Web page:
Causes Of The American Civil War

Essay by PaperNerd ContributorHigh School, 11th grade February 2001

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""¦ but one of them would make a war rather than let the nation survive and the other would rather accept war rather than let it perish and the war came."� -Abraham Lincoln March 4, 1865 What was the most significant cause of the American Civil War? Historians still debate this complex issue. While many theories exist, three main causes have come to the forefront of historical research, study, and discussion. The economic and cultural differences between the North and the South, when combined with the moral dilemma of slavery ignited the American Civil War. The Northern industrial economy, fueled by cheap immigrant labor, differed greatly from the slavery-driven, agricultural economy of the South. In addition, the socially mobile northern culture maintained different moral beliefs than the South's caste system, the enforcer of the rigid roles of slaves and landed gentry.

Arguments between the North and South had been growing for more than thirty years.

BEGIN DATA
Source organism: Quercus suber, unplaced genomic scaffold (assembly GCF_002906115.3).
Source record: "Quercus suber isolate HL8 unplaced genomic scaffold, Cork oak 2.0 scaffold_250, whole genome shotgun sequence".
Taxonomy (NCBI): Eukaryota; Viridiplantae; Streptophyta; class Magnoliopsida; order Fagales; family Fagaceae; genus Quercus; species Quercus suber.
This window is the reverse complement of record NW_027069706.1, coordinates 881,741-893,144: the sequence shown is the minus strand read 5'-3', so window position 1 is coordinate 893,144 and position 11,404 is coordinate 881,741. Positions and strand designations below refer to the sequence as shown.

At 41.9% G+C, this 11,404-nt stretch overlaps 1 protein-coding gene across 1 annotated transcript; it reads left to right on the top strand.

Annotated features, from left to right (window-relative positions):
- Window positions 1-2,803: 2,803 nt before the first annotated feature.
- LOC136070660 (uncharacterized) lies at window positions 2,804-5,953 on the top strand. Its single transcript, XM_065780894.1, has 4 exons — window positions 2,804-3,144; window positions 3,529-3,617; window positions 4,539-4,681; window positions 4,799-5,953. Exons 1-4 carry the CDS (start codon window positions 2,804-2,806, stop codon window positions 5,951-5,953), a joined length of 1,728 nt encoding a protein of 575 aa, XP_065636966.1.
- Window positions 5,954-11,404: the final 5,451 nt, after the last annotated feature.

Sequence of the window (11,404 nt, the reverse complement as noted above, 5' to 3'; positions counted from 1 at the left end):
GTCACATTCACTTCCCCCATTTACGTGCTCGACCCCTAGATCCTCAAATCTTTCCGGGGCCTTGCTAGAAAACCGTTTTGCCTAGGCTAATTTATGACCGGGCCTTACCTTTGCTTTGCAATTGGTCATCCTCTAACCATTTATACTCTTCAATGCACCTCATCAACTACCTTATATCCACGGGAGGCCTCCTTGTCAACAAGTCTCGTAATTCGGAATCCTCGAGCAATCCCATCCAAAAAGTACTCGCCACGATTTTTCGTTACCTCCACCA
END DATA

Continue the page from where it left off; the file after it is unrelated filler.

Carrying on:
One important issue was over taxes paid on goods that were imported into this country from overseas. This tax was called a tariff. In 1828, Northern businessmen were instrumental in getting the "Tariff Act"� passed. This act raised prices of goods manufactured in Europe and sold mainly in the South. Its purpose was to subtly force the South to buy the North's products. This angered the Southern people because they were forced to pay more for the goods they needed (Rozwenc). Although most of the tariff laws had been changed by the time the Civil War actually began, the Southerners never forgot how unfairly they were treated by the northern businessmen. Northerners accepted the ideal of free enterprise. The advantage of the states in the north concerning industry was immense. The North had countless factories employing immigrants in numerous industries. Manufacturing was mainly...